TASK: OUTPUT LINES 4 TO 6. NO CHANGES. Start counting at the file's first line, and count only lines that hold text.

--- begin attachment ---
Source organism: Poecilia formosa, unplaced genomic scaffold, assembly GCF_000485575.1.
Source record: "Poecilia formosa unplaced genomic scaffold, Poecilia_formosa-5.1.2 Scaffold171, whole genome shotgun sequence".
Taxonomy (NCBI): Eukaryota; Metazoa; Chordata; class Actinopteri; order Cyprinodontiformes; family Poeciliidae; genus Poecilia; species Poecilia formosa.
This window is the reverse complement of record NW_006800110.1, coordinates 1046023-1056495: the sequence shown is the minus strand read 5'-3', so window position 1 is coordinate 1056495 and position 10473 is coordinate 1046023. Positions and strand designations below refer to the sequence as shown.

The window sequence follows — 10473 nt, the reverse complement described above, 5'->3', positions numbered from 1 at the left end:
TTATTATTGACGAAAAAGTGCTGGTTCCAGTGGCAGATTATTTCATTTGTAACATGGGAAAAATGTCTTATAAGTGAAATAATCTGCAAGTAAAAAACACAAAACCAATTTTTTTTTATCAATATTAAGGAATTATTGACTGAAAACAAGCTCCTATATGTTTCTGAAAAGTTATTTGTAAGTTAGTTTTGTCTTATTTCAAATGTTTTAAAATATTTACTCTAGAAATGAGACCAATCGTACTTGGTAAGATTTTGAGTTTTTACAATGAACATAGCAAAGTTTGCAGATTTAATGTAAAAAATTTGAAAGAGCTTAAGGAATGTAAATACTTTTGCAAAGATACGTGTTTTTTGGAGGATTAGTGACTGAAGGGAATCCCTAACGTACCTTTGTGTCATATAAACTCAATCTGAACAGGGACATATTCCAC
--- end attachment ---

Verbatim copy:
This window is the reverse complement of record NW_006800110.1, coordinates 1046023-1056495: the sequence shown is the minus strand read 5'-3', so window position 1 is coordinate 1056495 and position 10473 is coordinate 1046023. Positions and strand designations below refer to the sequence as shown.

The window sequence follows — 10473 nt, the reverse complement described above, 5'->3', positions numbered from 1 at the left end:
TTATTATTGACGAAAAAGTGCTGGTTCCAGTGGCAGATTATTTCATTTGTAACATGGGAAAAATGTCTTATAAGTGAAATAATCTGCAAGTAAAAAACACAAAACCAATTTTTTTTTATCAATATTAAGGAATTATTGACTGAAAACAAGCTCCTATATGTTTCTGAAAAGTTATTTGTAAGTTAGTTTTGTCTTATTTCAAATGTTTTAAAATATTTACTCTAGAAATGAGACCAATCGTACTTGGTAAGATTTTGAGTTTTTACAATGAACATAGCAAAGTTTGCAGATTTAATGTAAAAAATTTGAAAGAGCTTAAGGAATGTAAATACTTTTGCAAAGATACGTGTTTTTTGGAGGATTAGTGACTGAAGGGAATCCCTAACGTACCTTTGTGTCATATAAACTCAATCTGAACAGGGACATATTCCAC